“Where would we put it?” Kiki asked, worried that the magnificent crystals and elegant chains would be damaged if it were set in a box.
“I could build a cage so it can be hung inside, covered with a tarp, and moved as necessary,” Cid offered.  He drew a quick sketch in his pocket notebook, ripped out the page, and handed it to her.
“Looks good, Clark.”
Jesse looked down at Cid.  He had changed since their days working for Heritage Homes.  Gone was the stoop-shouldered, bespectacled, shy carpenter.  Jesse worked his way down the scaffolding, careful to test each board before putting his full weight on it.  They’d already had a near accident when a board cracked in two.  Fortunately, the worker was light on his feet and grabbed onto the pipe frame as the lumber fell twelve feet to the floor.  The funny thing was, Jesse had used the scaffolding the day before and all the wood was solid.  He’d jumped up and down on each piece to make sure.
Cid smiled as Jesse walked quickly over to him and patted him on the back.  “Good to see you, Cid.  Did you have any trouble with my directions?”
“No, found the place the first try,” Cid said.  “How’s the folks?”
“My stepmother has joined that Red Hat Society, which my father calls the Red Hot Gossips.  She’s gone all the time, and he’s enjoying having the house to himself.”
Jesse ran his hand through his thick head of blonde hair that had so many cowlicks, no part ever stood a chance.  It just stuck up in all directions, straight like a confused scrub brush.  His hazel eyes and freckled nose gave him the innocent boy-next-door look.  Today, he was sporting a two-day beard.  Kiki had already given him a new nickname.  He was now Scrub.  So far, none of the other workers had heard it, and he hoped that she would drop it.  He didn’t think that Scrub sounded too professional.
“Clark here…”
“Cid,” he corrected.
“Clark,” she insisted, “is going to build a cage to hang that monster in, Scrub.”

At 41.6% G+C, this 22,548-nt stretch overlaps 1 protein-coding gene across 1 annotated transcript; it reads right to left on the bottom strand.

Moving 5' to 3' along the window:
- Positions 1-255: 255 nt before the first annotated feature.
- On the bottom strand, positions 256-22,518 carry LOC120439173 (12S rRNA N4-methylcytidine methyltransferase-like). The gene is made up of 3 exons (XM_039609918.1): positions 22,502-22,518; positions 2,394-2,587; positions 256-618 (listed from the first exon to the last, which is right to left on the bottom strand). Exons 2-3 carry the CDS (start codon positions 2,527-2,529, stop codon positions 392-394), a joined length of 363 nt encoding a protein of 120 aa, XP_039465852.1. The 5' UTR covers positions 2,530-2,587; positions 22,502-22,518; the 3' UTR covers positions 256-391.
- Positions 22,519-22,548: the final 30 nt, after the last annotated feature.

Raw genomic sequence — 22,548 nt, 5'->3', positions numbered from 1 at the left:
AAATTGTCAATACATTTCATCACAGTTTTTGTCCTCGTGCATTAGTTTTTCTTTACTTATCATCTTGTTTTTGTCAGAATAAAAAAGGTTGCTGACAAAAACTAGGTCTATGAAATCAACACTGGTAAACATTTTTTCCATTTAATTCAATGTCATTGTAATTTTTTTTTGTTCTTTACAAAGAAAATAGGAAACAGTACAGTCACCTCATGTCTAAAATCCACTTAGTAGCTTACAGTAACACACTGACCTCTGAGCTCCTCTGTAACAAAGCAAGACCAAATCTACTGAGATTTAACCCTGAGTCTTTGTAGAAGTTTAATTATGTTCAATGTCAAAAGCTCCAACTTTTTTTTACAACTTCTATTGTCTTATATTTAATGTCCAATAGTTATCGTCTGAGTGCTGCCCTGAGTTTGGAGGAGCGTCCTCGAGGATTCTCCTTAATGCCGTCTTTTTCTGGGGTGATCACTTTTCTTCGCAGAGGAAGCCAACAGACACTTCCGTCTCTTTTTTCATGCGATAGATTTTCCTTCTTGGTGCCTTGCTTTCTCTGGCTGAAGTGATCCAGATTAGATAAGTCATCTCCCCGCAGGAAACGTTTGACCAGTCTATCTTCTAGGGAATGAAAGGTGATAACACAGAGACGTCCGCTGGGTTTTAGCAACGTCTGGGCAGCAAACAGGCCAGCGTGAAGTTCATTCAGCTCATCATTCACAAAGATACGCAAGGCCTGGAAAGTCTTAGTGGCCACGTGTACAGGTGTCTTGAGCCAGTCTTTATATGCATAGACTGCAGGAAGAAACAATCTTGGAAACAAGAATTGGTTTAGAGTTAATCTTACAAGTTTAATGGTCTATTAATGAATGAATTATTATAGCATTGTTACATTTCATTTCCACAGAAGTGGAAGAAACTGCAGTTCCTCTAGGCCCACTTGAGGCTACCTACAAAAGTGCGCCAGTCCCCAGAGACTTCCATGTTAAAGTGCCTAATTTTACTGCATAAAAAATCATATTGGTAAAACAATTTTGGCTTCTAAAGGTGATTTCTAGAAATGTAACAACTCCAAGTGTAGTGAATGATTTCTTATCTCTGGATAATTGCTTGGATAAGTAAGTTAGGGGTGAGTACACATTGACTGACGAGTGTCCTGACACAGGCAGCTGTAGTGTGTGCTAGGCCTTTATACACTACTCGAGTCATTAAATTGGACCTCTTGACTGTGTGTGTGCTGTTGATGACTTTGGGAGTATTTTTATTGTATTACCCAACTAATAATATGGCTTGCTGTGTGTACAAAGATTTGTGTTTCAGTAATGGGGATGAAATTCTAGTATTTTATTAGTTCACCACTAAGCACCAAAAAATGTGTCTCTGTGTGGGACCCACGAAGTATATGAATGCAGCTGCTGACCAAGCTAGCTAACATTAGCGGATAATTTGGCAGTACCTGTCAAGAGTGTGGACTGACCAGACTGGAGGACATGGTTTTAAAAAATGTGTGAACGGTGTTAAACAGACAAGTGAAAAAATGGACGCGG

“Scrub,” Kiki said again.  “I’d like to get that taken care of as soon as possible, so direct Clark to where we have the good lumber stored.  And, Scrub, while you’re at it, call and see if you can get him a room over at the Rancho-clean-toileto,” she said and walked over to consult with two other contractors.
“We call her Boss,” Jesse started, “so she calls us whatever crosses her mind.”
“I don’t care as long as she remembers I’m Cid Garrett on payday,” Cid said.
“She will.  Follow me to the lumber yard.  I already have you booked into Highway Ranches with the rest of us.”

Kiki watched the two tall men leave the hall.  In her line of work, she didn’t need distractions like Cid and Jesse.  Her defense mechanism was giving them absurd nicknames.  One simply didn’t have romantic thoughts about Clarks or Scrubs.

He watched them from the staircase.  Every day more and more workers filled his home.  The noise was becoming a problem.  He wanted to scream and break things when the high-pitched machinery was used.  He wouldn’t dare break any of his things; his things were much too precious.  But the boards and bones of the workers, he didn’t care about.  If they didn’t stop the racket soon, he would, and he didn’t care who he hurt in the process.